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Painting as a Document: Paint Club at Tate Britain # 2

See Tate Event listing

Read about the speakers and their choices from the Tate collection

Painting
                    as Document poster


Painting as a Document: Friday April 25th 2014

1pm - 2.30 pm Clore Auditorium, Tate Britain.
What is lost or gained when we view a painting as a complex document, rather like any other kind of historical or anthropological source? Does this form of analysis, however finely tuned, actually ignore some other, more essential form of experience that a painting offers us, something inextricably bound up with our humanity, and with the painting’s physical status as an object in the world?

This was the second of two Paint Club events at Tate Britain. An artist and a writer discussed their relationship with particular paintings on display at Tate Britain, during an interactive lunchtime event.

Watch of the whole event here (click on the video title to open it in new larger window)




The Speakers, their work and their choices from Tate Britain's new displays

the bloody Kernel by Clare Woods
Clare Woods
The Bloody Kernel 2011

Woods at
                    Hepworth

Clare Woods held exhibitions of her work at the Hepworth Wakefield and the Southampton City Art Gallery in 2012, as well as completing a large mosaic project for the Olympic site. Her past paintings have been derived from photographs of undergrowth and vegetation, taken at night, transforming elements of landscape, rock formations, natural pools and twisted vegetation into images which are ambiguous and claustrophobic.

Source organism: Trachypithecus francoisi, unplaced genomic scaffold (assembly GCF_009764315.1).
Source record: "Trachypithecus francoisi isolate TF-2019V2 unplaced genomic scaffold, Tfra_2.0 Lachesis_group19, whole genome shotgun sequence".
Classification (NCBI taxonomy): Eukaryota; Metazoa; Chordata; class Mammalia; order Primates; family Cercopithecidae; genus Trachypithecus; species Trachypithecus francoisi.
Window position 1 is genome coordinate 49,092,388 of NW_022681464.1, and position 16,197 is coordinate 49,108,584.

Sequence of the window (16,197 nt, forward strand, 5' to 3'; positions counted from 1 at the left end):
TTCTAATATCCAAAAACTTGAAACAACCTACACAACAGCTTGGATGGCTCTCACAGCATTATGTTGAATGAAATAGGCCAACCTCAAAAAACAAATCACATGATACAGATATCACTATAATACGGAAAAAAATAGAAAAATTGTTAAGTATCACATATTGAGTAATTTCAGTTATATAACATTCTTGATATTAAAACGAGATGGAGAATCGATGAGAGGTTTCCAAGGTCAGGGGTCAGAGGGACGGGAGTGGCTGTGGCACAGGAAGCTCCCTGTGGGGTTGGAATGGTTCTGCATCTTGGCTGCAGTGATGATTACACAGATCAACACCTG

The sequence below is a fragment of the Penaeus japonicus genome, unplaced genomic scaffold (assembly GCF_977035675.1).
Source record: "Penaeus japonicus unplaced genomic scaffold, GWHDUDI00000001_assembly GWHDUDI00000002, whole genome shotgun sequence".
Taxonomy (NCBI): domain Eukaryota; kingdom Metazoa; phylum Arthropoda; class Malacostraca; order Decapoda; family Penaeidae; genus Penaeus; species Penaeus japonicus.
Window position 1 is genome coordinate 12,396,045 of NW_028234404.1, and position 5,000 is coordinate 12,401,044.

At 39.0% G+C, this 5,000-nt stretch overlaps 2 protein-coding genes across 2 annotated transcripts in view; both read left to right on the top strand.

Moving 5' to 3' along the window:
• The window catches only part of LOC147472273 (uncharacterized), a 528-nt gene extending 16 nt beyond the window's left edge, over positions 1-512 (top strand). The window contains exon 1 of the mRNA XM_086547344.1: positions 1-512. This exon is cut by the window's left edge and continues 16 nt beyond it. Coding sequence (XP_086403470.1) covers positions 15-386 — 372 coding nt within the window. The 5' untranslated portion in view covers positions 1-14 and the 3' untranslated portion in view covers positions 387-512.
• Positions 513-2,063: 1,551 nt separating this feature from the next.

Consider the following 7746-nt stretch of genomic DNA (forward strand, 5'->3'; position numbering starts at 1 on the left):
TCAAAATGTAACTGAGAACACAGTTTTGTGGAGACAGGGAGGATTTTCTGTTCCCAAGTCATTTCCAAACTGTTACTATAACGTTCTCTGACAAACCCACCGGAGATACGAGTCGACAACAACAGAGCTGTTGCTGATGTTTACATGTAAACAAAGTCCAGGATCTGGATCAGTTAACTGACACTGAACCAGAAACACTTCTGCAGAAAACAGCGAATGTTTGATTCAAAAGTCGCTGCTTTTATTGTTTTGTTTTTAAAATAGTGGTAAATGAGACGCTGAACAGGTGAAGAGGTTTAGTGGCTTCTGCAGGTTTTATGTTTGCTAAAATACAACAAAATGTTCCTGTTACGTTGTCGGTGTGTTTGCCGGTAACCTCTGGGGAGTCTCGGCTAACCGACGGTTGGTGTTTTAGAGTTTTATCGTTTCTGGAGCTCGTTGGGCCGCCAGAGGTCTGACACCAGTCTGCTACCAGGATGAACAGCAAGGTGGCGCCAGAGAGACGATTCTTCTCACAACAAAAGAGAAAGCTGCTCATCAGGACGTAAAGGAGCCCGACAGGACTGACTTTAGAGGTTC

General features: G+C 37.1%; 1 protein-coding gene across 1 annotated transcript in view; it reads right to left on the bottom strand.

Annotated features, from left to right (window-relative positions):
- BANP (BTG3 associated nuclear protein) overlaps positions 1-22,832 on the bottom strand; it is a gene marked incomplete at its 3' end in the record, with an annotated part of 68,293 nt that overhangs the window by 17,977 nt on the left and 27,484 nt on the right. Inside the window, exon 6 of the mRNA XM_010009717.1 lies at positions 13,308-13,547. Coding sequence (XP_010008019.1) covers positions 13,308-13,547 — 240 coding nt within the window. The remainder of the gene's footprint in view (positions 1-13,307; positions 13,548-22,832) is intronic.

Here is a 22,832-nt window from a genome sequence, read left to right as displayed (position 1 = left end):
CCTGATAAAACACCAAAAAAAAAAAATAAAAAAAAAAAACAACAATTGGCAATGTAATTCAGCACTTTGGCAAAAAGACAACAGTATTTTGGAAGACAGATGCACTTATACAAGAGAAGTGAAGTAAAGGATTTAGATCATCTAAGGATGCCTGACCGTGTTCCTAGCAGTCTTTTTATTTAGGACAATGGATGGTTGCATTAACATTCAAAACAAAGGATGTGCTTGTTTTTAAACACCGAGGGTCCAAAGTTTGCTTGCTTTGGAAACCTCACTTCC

Francis Bacon is an artist that has always been in my general art-historical psyche but at whom I had never really looked in depth until relatively recently. I approached his work primarily looking at colour: I wanted to use pink and orange in a large scale work of mine and found myself looking at his use of these colours. This was my re-introduction to his work.

The main appeal of Bacon's 'Study for a Portrait' (1952), for me, is the cage over the figure's head. It is the role of this motif that I find intriguing in relationship to the three-dimensional use of a cage, environment or plinth in sculpture: as, for example, in the work of Giacometti.

Click here to see her choice from Tate Britain's displays


Schwabsky
                  Words for Art
Barry Schwabsky Words for Art  2013 Sternberg Press Berlin


Barry Schwabsky
New York-based Barry Schwabsky is chief art critic of The Nation and co-editor of international reviews for Artforum. He has been writing about art, and painting in particular, for thirty years, as well as publishing several books of his poetry. His publications include The Widening Circle: Consequences of Modernism in Contemporary Art and Vitamin P: New Perspectives in Painting. His most recent book, Words for Art was published in 2013 by Sternberg Press, Berlin.

Click here to see his choice from Tate Britain's displays

The event was chaired by Donal Moloney and Alison Goodyear, artists and PhD candidates at Chelsea College of Arts, University of the Arts London.



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